The Governor said this was why he was urging the government to explore the concept of a free trade area in Vanimo to encourage PNG companies to establish themselves there and take advantage of proximity to Indonesia, in an effort to balance trade.
However in a sign of growing links, the municipal administration of Indonesia's Jayapura city has forged co-operation agreements with counterparts in the two main towns of PNG's Sepik region, Wewak and Vanimo,in sectors such as fisheries, agriculture and education. And the two national governments have plans to boost collaboration in areas of infrastructure.
Amkat Mai said that there was an inter-governmental recommendation being considered that the national provider, PNG Power, get its electricity supply from Jayapura, via Vanimo.
"So, the Indonesian side, they have actually built a power station and the power station has come as far as the border line," he said.
"I think temporarily it's worth doing because the maintenance of the power and it's going to be cheaper to get from Indonesia than maintaining our own generators, but eventually in the end we should have our own power. You know, we have plenty of rivers and streams, we could source power ourselves later."
Close neighbours, friends
West Sepik people have been increasingly turning to the other side for better services in education, health and telecommunications.
While Governor Mai and others were wary of becoming reliant on Indonesia, he aimed to grow people-to-people links.
"We are close neighbours, we are friends, we are buddies," Mr Mai said.
"I would like to see more Papuan people visiting Papua New Guinea and more Papua New Guineans visiting Jayapura, going there for education or for trade or for sports, I'd like to see more sports being encouraged."
But Indonesia's sensitivity about support for West Papuan self-determination remains an obstacle. Persipura Jayapura, the champions of the Indonesian football league, were recently invited to PNG to play the national side to mark PNG’s 40th anniversary of independence; but after reaching the border, the Indonesian consulate in Vanimo barred them from entering.
However, this may be slowly changing, if the current Indonesian government has its way. Indonesia's president Joko Widodo has started to open up outside access to Papua region. In Jayapura, the Papua Customary Council secretary general, Leo Imbiri, cautiously noted that in the last few years, civil society collaboration with PNG had increased.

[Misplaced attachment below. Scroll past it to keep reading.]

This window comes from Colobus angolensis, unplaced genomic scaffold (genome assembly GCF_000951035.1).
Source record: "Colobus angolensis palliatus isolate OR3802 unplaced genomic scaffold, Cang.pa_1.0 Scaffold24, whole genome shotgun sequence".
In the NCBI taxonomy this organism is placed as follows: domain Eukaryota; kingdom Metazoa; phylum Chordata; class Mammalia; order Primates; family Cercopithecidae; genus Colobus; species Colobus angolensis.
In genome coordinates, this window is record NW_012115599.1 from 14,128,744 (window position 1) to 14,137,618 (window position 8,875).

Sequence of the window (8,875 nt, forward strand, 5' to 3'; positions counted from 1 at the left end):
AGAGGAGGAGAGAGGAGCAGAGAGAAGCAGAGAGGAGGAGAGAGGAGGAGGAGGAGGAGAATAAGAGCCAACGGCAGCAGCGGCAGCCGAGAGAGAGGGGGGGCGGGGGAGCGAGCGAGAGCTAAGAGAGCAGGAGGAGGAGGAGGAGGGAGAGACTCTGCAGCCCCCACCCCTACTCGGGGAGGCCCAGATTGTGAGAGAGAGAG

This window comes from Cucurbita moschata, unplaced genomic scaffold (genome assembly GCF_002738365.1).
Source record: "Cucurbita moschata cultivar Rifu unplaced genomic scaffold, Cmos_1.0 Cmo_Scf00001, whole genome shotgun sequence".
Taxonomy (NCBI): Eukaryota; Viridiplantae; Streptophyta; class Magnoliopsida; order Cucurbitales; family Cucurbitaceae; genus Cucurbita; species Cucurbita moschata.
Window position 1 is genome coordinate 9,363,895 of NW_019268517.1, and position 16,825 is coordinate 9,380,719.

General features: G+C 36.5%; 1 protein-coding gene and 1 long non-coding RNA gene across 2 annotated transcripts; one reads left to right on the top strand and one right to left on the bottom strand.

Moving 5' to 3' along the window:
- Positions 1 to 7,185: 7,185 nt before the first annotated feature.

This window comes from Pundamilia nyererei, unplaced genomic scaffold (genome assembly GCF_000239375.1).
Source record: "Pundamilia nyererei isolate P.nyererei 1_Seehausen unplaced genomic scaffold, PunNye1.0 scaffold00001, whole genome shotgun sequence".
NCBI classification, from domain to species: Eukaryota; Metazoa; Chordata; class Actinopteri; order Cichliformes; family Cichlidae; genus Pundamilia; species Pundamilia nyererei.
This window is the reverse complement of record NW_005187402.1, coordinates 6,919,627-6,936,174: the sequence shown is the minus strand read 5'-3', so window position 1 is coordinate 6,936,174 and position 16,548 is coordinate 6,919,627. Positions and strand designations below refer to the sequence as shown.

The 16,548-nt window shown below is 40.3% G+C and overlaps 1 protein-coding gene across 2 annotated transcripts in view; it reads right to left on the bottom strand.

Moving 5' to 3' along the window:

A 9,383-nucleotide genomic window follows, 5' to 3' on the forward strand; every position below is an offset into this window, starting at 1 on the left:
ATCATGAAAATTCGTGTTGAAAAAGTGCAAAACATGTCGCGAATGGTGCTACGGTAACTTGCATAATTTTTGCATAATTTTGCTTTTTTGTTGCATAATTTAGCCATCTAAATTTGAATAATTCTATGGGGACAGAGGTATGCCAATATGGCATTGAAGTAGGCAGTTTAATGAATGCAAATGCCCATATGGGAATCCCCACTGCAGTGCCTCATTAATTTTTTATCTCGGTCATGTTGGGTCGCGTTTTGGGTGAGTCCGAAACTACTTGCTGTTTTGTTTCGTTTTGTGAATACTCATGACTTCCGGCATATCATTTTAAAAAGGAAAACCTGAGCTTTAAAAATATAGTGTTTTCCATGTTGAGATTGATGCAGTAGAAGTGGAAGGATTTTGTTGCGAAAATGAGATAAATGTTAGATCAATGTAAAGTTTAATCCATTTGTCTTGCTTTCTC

"I mean, I will see the participation of the church, some of the church organisations in Papua New Guinea can come visit us here. Also from indigenous people organisation," he said.
"But I can't really assume that in the future, the process will be smoothly increasing because if sometimes the process depends on how the government determine or interpreted the collaboration that now we have built."
Yet, there's a growing understanding that the two sides of New Guinea have common concerns. Not the least of which, according to West Sepik environmentalist Dorothy Tekwie, has been rampant illegal logging and destruction of much of New Guinea's huge biodiversity.
"Well the island of New Guinea is the third largest tropical rainforest on earth. The first is the Amazon and then the Congo and this is the third largest. Well it is going very, very fast under logging."
Mrs Tekwie said that the destruction wrought upon New Guinea's forests by the logging industry typifies the way so-called development works in PNG.
"And here you know the world is talking about climate change, they really are not doing anything about saving the forest on this island. Both sides of this island. You know it is not (just) Papua New Guinea and Indonesia or West Papua, no. This is one island - it is supposed to be one island and meant to be one people, anyway."
"If we don't do anything about taking joint action on both sides we are going to lose this biodiversity, we are going to lose this because the logging is going faster than we government or the government can take action or take responsibility for," she lamented.